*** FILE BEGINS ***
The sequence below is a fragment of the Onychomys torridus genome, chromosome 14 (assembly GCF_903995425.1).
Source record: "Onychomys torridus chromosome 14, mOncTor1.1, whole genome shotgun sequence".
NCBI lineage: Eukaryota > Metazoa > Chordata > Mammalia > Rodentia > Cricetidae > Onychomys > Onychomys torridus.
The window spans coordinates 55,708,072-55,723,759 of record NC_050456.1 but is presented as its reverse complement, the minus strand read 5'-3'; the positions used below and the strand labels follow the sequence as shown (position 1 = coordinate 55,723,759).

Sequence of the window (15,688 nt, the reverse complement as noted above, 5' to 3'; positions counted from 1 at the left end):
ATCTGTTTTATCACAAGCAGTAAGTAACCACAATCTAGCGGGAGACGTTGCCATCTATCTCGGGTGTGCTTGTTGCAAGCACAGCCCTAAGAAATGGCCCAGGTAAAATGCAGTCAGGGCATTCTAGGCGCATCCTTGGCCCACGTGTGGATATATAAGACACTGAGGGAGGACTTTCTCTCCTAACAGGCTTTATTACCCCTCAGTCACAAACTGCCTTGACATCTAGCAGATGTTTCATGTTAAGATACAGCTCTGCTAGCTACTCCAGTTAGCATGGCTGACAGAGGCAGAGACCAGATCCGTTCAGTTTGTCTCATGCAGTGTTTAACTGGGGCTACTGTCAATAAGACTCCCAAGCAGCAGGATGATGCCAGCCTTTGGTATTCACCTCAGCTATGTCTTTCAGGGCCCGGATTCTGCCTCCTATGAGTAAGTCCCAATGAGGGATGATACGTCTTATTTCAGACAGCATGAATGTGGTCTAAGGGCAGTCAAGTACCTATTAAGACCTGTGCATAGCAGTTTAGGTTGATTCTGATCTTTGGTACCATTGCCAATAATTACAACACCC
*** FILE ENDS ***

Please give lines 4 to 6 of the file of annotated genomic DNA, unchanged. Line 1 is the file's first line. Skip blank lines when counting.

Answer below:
The window spans coordinates 55,708,072-55,723,759 of record NC_050456.1 but is presented as its reverse complement, the minus strand read 5'-3'; the positions used below and the strand labels follow the sequence as shown (position 1 = coordinate 55,723,759).

Sequence of the window (15,688 nt, the reverse complement as noted above, 5' to 3'; positions counted from 1 at the left end):
ATCTGTTTTATCACAAGCAGTAAGTAACCACAATCTAGCGGGAGACGTTGCCATCTATCTCGGGTGTGCTTGTTGCAAGCACAGCCCTAAGAAATGGCCCAGGTAAAATGCAGTCAGGGCATTCTAGGCGCATCCTTGGCCCACGTGTGGATATATAAGACACTGAGGGAGGACTTTCTCTCCTAACAGGCTTTATTACCCCTCAGTCACAAACTGCCTTGACATCTAGCAGATGTTTCATGTTAAGATACAGCTCTGCTAGCTACTCCAGTTAGCATGGCTGACAGAGGCAGAGACCAGATCCGTTCAGTTTGTCTCATGCAGTGTTTAACTGGGGCTACTGTCAATAAGACTCCCAAGCAGCAGGATGATGCCAGCCTTTGGTATTCACCTCAGCTATGTCTTTCAGGGCCCGGATTCTGCCTCCTATGAGTAAGTCCCAATGAGGGATGATACGTCTTATTTCAGACAGCATGAATGTGGTCTAAGGGCAGTCAAGTACCTATTAAGACCTGTGCATAGCAGTTTAGGTTGATTCTGATCTTTGGTACCATTGCCAATAATTACAACACCC